Looking closely at my logs got me thinking that maybe the puny 3-inch treetops that I had earmarked for firewood are actually better mushroom logs than these huge logs that I'd originally considered prime fungi fodder. In fact, the smaller-diameter logs have no heartwood at all, so they might contain nearly as much sapwood as the log pictured above. Assuming I'm willing to keep logs moist over the summer with sprinklers, perhaps little logs are the way to go after all?

The decision will have to be made soon because spring weather is finally upon us! Highs in the forties and lows in the twenties means it's finally safe to pull the mycelium out of the fridge and inoculate those logs. Time to enjoy the March Into Spring!

Posted Tue Mar 3 07:36:29 2015 Tags:
goat milking stand upgrade

We upgraded our goat milking stand today.

The neck brace is now wider and taller with a top piece to lock in place.

Everyday this week seems like a possible baby goat day.

Posted Tue Mar 3 15:59:01 2015 Tags:
The Naturally Bug-Free Garden

There's a new book on my shelf...and maybe on yours as well? I braved the flooded creek Tuesday to bring my first copy of The Naturally Bug-Free Garden home, a copy that I ordered from Amazon since the box from my publisher is running late. It was just too hard to wait any longer to hold my second paperback in my hands....


Do you want to jumpstart your 2015 garden with a primer on natural pest-control techniques? If so, you can get order the paperback here:

Or you can join in my launch treasure hunt and enter for a chance to win a signed copy of your very own! Just head to your local library or bookstore and ask if they have The Naturally Bug-Free Garden in stock, snap a photo of my book in the wild, then enter using the widget below. Or, if you've already bought a copy and want to win a copy for a friend, snap a shot of yourself with your new book! I'm letting this giveaway run for a full month so that you'll have time to request your librarian stock a copy for even easier entries. (Yes, strangely, I get even more of a kick out of hearing folks tell me that they checked one of my books out of their local library rather than buying their own copy.) May the hunt begin!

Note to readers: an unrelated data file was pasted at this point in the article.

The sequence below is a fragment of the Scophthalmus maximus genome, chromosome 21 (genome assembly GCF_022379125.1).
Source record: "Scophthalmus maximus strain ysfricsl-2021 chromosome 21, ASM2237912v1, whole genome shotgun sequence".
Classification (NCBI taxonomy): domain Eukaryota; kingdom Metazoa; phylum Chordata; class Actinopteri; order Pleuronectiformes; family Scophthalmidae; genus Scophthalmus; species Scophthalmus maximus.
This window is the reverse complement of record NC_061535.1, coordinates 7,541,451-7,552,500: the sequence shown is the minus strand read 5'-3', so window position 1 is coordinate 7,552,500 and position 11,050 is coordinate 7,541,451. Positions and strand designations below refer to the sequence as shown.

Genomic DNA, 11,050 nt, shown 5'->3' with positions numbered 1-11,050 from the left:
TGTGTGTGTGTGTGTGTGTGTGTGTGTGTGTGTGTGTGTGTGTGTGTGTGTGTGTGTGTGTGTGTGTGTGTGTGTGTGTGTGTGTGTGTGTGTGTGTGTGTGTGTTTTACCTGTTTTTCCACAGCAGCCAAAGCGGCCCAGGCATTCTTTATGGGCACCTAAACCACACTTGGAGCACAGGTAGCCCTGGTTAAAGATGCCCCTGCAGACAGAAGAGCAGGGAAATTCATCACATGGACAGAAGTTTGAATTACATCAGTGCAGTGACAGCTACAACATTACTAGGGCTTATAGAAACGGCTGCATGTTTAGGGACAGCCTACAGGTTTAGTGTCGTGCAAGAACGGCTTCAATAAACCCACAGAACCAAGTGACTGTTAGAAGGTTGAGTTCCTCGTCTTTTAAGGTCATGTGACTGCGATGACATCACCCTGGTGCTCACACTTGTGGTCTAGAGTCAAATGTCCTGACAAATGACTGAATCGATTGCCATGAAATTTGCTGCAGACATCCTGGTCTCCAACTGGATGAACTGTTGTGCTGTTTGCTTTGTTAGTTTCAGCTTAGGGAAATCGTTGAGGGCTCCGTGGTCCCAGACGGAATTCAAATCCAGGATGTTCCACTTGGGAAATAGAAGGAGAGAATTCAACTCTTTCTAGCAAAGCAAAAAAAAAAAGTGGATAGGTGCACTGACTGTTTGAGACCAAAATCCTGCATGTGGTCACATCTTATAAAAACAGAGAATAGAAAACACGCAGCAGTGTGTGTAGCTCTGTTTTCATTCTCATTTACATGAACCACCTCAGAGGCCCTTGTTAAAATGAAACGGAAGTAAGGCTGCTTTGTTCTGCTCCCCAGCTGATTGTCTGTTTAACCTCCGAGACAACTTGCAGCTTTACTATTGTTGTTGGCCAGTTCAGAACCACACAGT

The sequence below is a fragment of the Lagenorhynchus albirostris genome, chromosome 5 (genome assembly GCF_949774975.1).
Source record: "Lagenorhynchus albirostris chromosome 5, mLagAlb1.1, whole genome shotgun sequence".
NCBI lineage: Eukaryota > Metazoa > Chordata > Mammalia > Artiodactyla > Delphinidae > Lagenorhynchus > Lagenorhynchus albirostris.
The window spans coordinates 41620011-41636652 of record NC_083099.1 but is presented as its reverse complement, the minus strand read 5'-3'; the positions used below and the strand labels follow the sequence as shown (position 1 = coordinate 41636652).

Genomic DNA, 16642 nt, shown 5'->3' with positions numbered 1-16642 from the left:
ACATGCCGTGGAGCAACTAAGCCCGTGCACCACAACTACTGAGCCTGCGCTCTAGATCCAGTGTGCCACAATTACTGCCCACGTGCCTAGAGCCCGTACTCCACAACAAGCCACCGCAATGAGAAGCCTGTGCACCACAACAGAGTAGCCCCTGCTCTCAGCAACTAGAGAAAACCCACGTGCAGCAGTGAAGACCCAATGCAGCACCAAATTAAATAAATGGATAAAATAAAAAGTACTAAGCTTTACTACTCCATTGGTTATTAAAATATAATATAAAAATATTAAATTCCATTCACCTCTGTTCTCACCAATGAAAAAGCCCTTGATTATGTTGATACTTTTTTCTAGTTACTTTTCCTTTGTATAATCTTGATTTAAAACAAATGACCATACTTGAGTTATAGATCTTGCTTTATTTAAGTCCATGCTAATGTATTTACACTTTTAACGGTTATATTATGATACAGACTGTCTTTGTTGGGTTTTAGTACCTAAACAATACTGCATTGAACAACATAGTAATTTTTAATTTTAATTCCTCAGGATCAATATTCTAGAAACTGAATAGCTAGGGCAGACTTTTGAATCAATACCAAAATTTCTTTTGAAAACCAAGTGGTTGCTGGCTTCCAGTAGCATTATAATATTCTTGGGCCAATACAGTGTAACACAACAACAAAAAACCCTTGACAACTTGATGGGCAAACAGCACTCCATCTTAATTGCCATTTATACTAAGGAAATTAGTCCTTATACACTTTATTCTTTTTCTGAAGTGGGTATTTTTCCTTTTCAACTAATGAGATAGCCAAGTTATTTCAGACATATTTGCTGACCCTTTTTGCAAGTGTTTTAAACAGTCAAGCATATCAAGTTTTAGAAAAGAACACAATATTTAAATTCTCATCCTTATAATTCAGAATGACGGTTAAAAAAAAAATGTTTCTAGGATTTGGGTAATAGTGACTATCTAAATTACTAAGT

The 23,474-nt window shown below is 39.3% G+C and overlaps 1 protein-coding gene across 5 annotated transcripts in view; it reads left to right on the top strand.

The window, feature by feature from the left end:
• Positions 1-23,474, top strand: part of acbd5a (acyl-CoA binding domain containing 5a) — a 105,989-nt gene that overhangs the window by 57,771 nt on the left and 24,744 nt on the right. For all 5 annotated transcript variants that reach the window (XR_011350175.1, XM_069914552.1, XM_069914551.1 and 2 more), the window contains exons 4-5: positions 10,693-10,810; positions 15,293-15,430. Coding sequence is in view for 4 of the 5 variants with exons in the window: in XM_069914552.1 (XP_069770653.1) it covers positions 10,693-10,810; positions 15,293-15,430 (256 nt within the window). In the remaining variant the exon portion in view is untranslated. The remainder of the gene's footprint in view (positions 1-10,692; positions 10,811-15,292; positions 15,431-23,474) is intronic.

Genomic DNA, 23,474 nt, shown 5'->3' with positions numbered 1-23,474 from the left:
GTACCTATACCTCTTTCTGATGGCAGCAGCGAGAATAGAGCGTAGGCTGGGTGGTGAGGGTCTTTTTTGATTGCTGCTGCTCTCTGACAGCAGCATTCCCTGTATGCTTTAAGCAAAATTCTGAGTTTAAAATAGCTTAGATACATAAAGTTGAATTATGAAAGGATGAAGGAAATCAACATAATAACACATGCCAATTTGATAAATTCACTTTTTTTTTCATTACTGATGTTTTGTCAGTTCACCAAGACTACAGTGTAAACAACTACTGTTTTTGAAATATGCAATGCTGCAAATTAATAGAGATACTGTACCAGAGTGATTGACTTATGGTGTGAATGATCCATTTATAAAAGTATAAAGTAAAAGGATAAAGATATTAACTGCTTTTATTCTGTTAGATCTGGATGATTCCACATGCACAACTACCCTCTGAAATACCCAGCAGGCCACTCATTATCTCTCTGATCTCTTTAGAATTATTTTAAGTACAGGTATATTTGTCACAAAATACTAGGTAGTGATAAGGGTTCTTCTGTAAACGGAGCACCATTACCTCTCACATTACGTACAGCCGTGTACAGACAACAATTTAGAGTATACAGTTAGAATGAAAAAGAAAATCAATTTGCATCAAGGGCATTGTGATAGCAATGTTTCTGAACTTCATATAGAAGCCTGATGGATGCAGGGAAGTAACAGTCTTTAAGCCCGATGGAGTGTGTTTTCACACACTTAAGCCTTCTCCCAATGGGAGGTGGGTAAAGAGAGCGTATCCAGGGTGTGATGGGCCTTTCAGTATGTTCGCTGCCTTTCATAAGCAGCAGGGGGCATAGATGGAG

Posted Wed Mar 4 07:04:57 2015 Tags:
Trimming Artemesia

We trim the goat hooves once a month, but let Abigail skip this month due to her being a little grumpy about being wrangled with her extra weight.

Artemesia likes the attention but wiggles a lot. I ended up holding her while Anna finished the last hoof.

Posted Wed Mar 4 15:55:54 2015 Tags:
Anna Melt
Ducks in snow melt

I feel like I'm living in one of those nature documentaries where the ice pack is melting and the grizzlies are hunting in flooded streams. Except the only thing hunting in our flooded streams is ducks...who have finally stopped pouting in the coop and have slowly begun to lay once again!

Oats through snow

As the snow melts, I remember that a world exists beneath the white. Abigail will be thrilled to learn that some of the oats have survived the deep freeze due to their frosty blanket and will soon be dry enough to consume.

Snow Buddha

I'm finally collecting sap again from the sugar maple and box-elder, and the Buddha who had entirely drowned in snow is dancing in front of the trailer once again. Crocuses by next week, perhaps?

Posted Thu Mar 5 07:00:38 2015 Tags:
100 year flood

Snow melt + 2 1/3 inches of rain = 100 year flood.